Traditional Aleut Culture
The Aleutian Islands are the ancestral home of the Native American Aleut people, who called themselves "Unangan". The Unangan have occupied the entire Aleutian Island chain, including Unimak Island and the lower Alaska Peninsula, for thousands of years. The Aleutian area is a very productive marine environment that has provided the Unangan with a very stable and prosperous standard of living.
In the mid 18th century, the stable life that was long enjoyed by the Aleuts was abruptly interrupted by the invasion of the Russians who were seeking profits from the sea otter fur trade. The introduction of European culture, diseases and technology has had a profound affect on Aleut society. It also resulted in a disasterous decline in Aleut population. This website will present some of the history of the Aleuts in the Unimak area and document what has happened to their numbers over time and where they stand today.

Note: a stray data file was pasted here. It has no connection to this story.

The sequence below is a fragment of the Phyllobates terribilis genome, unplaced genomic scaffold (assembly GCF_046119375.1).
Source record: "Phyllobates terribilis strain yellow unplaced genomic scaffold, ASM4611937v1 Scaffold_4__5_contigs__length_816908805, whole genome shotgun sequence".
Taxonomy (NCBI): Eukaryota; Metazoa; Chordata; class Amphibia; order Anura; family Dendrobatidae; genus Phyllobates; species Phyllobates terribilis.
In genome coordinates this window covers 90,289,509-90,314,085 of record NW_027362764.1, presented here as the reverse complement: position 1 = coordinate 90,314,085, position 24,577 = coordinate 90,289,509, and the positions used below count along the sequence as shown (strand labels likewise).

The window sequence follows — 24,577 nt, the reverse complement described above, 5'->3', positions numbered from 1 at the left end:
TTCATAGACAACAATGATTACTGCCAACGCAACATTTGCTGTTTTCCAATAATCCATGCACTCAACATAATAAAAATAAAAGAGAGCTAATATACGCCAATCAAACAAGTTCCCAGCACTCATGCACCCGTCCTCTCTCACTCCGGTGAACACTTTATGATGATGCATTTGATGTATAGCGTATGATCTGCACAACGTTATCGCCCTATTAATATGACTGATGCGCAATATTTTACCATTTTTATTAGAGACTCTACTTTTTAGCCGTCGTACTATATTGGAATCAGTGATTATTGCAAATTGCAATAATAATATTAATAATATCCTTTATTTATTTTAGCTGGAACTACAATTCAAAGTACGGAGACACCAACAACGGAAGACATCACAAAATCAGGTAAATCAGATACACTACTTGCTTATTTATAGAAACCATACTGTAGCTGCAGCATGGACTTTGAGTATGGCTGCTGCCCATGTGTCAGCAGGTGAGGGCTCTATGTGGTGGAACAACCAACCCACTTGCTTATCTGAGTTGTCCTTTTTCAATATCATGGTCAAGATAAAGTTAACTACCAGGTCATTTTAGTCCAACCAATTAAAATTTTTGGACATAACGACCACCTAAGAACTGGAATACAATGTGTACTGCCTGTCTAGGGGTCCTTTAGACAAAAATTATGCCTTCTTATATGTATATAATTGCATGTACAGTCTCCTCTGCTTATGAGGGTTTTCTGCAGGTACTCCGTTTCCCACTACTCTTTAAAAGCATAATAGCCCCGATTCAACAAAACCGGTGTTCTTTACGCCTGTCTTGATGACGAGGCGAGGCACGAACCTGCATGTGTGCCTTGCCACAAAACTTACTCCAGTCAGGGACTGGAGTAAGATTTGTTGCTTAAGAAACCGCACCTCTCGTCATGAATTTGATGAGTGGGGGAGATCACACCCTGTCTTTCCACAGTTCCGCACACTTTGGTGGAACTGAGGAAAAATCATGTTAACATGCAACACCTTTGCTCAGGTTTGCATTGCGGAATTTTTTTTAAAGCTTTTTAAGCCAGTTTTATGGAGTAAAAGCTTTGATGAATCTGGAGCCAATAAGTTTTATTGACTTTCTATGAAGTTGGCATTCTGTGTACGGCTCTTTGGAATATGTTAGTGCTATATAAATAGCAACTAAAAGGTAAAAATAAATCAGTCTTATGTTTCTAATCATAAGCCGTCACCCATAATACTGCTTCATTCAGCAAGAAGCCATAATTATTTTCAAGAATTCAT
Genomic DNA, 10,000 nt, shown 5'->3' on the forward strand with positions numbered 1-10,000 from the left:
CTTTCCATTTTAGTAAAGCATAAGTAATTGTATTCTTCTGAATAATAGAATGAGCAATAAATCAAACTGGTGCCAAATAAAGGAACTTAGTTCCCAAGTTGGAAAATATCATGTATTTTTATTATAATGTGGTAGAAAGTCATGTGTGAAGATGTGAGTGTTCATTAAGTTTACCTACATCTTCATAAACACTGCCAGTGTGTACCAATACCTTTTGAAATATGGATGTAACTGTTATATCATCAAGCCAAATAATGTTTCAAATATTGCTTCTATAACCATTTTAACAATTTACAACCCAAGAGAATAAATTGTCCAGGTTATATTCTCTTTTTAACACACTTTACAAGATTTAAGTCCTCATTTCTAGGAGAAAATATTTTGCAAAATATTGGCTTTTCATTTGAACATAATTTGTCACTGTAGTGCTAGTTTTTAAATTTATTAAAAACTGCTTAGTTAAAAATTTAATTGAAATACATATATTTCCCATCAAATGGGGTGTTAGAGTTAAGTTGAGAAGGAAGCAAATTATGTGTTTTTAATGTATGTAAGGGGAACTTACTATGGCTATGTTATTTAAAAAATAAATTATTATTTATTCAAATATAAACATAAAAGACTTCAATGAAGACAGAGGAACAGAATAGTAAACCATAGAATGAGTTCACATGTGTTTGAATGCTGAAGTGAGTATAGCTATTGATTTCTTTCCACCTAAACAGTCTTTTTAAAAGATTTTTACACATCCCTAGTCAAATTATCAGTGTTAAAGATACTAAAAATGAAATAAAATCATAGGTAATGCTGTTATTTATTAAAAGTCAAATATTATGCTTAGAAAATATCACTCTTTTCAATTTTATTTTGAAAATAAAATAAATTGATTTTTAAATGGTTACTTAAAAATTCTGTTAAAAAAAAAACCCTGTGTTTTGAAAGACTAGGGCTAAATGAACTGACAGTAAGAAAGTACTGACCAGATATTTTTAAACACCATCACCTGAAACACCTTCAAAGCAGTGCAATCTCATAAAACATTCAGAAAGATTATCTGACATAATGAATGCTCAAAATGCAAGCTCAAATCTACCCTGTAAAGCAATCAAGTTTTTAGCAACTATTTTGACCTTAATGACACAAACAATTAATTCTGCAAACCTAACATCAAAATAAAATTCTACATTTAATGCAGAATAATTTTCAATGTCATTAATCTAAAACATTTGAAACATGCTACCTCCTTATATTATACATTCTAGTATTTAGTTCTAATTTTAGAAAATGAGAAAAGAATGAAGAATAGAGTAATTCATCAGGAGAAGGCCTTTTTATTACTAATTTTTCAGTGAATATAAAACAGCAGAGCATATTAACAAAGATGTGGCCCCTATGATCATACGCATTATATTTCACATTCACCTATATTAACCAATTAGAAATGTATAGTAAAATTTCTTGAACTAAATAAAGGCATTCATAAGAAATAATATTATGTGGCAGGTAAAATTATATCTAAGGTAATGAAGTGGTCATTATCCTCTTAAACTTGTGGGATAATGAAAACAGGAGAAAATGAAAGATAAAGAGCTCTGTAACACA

Since the U.S. purchased Alaska in 1867, the Unimak area has been experiencing an accelerated rate of change. Aleuts are now integrated into the modern global economy. The primary economic activity in the region is commercial fishing for salmon, halibut, crab and cod.
Below is a sketch made in the Unimak area in 1872 by H.W. Elliott. It shows Aleuts fishing for cod from baidarkas (kayaks). Click on image for larger version of drawing.